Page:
Secure remote access and web applications with two-factor authentication

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Securing SSH Servers with OTP

SSH server logins can be well secured with built-in tools. The prerequisite is that the admin sets the PasswordAuthentication directive to No in sshd_config and then rolls out password-protected RSA/DSA keys to all users. Alternatively, authentication on an OpenSSH server can also be protected using the S/KEY one-time password method.

S/KEY has since been replaced by OPIE [15], thereby adding the option of generating password lists with one-time passwords in advance, which are then used like TAN lists in e-banking. Alternatively, one-time passwords can be generated on demand using an OTP generator – for example, with Opiekey [16] on an Android smartphone.

Today, a much simpler and more elegant approach is to secure sessions with Google Authenticator [17]. The Google Authenticator Project is released under the Apache License 2.0 and is freely available. A PAM module is available for the server; the Google Authenticator client runs on Android, iOS, and BlackBerry devices and can be installed easily from the corresponding app stores.

On the server side, installing the Google Authenticator PAM module on an Ubuntu server is a breeze because a ready-to-install package is available directly from the repositories:

sudo apt-get install libpam-google-authenticator

You can also download the source code [18] and build it for your platform. Once the PAM module is installed, you can log on at the console as the user who will be signing on later with Google Authenticator and then enter google-authenticator .

The program will display a QR code, a secret key, a verification code, and five emergency scratch codes in the terminal. Again, you should print out the emergency scratch codes and keep them in a safe place. With these one-time passwords, you can also log on to the SSH server with Google Authenticator if you do not have your smartphone at hand.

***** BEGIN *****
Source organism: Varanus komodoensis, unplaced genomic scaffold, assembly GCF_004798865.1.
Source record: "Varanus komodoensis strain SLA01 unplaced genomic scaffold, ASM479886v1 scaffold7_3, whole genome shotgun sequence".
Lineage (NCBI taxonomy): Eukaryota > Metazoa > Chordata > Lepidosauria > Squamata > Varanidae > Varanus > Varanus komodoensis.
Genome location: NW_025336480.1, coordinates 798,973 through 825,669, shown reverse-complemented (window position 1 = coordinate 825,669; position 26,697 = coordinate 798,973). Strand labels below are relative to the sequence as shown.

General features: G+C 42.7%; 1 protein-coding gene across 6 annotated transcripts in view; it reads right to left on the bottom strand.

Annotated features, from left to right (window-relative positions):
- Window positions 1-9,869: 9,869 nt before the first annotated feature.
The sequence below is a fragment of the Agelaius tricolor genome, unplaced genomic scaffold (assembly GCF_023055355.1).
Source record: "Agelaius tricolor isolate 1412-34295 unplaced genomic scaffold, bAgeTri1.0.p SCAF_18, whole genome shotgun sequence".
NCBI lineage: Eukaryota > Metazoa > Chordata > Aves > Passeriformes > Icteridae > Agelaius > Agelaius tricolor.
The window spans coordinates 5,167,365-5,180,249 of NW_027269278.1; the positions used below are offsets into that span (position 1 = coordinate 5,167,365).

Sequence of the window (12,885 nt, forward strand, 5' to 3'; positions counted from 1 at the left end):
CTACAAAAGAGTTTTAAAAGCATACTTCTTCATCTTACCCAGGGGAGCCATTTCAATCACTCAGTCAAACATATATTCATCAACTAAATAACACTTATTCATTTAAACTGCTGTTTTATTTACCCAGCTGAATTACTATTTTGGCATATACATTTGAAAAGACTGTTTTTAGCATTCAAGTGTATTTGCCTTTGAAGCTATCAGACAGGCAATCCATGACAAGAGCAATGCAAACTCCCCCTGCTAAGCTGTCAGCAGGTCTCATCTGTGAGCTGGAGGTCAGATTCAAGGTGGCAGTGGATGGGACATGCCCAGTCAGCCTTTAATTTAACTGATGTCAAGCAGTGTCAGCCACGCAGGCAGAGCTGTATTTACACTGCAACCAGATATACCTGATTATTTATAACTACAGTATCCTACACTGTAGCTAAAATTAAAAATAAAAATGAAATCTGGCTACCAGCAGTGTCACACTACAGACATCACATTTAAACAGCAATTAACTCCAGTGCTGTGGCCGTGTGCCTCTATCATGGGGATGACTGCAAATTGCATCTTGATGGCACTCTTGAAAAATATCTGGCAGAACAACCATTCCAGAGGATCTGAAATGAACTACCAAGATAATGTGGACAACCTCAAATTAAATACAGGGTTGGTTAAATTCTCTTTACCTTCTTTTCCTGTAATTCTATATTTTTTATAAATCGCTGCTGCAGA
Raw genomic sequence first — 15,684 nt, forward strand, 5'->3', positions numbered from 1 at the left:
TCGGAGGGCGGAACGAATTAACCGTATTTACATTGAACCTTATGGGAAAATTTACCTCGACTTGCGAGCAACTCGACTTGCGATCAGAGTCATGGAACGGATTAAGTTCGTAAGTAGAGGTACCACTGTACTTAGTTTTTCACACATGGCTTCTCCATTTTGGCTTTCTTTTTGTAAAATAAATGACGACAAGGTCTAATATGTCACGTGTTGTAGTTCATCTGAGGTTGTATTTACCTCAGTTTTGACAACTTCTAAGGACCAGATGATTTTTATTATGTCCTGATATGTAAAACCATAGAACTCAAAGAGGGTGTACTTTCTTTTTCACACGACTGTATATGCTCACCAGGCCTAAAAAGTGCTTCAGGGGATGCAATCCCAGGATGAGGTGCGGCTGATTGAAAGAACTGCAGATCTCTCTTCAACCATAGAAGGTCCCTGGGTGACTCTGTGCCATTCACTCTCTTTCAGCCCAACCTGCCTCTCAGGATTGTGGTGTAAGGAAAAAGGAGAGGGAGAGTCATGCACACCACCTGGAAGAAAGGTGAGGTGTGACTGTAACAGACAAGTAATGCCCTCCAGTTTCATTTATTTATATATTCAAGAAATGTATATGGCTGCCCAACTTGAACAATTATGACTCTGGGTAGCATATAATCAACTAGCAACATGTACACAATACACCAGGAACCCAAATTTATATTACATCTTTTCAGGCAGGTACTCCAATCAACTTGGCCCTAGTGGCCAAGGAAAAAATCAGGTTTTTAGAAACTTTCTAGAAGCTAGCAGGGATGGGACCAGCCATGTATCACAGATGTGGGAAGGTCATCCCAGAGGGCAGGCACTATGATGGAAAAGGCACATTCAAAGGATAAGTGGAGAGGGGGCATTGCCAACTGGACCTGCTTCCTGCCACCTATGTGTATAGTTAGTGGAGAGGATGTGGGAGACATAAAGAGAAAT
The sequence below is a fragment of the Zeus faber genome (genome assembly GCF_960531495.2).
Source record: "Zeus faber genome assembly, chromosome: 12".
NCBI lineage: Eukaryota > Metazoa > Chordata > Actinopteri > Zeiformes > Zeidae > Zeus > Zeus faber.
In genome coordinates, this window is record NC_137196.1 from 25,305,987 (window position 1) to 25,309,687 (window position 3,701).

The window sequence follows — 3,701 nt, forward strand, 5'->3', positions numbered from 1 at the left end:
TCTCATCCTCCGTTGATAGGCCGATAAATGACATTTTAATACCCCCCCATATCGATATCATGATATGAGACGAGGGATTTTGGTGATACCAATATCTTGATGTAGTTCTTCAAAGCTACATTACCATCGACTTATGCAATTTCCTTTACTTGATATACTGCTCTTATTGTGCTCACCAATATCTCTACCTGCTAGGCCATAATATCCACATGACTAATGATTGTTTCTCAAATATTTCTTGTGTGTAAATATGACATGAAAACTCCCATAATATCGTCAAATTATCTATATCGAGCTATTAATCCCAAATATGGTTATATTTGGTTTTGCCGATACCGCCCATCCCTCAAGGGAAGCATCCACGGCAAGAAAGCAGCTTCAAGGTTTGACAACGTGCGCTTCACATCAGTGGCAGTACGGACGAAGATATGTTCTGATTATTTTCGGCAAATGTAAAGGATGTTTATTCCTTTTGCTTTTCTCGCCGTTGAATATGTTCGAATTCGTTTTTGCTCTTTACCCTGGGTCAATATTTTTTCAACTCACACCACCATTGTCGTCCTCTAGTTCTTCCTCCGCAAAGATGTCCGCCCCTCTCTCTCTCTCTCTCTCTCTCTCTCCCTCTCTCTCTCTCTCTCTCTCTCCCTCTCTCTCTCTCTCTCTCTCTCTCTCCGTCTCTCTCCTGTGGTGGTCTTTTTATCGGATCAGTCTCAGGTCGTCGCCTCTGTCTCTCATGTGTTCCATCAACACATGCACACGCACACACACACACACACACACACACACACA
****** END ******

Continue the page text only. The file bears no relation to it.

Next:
Combating Brute Force

In the Google Authenticator app on your phone, tap the plus sign at the bottom and select the Scan Barcode command. Alternatively, you can add the account manually. To do so, enter the account name in the form user@host along with the corresponding private key.

The questions that follow additionally serve to harden the account. You should ban multiple use of authentication tokens and allow up to three login attempts per 30 seconds, to prevent brute force attacks. Finally, you still need to activate Google Authenticator in the PAM configuration and modify the SSH configuration. To do this, open /etc/pam.d/sshd in an editor, add

auth required

to the end of the line, and save the file. In etc/ssh/sshd_config, change the value for ChallengeResponseAuthentication to yes and restart the SSH daemon.

When you log in to your server via SSH in the future, the SSH server will prompt you as usual for your username and password but also for the verification code from Google Authenticator, as displayed on your smartphone.

PayPal and Facebook

eBay subsidiary PayPal has for some time offered the possibility of hardening the registration process with two-factor authentication. Customers who use this facility have, in the past, received a hardware token (Vasco GO 3) from PayPal. If you want to harden the login process for your PayPal account, now your only option is to sign up for text message-based security on the site [19]. For each login process, PayPal sends you a one-time password by text message to the registered cell number.

If a user cannot access his or her mobile phone, PayPal offers the ability to define security questions and answers as a fallback facility. Facebook can now also secure the login process with a one-time password. However, users must have the Facebook app installed on their smartphone and associate the app with their account in the security settings during the activation process.

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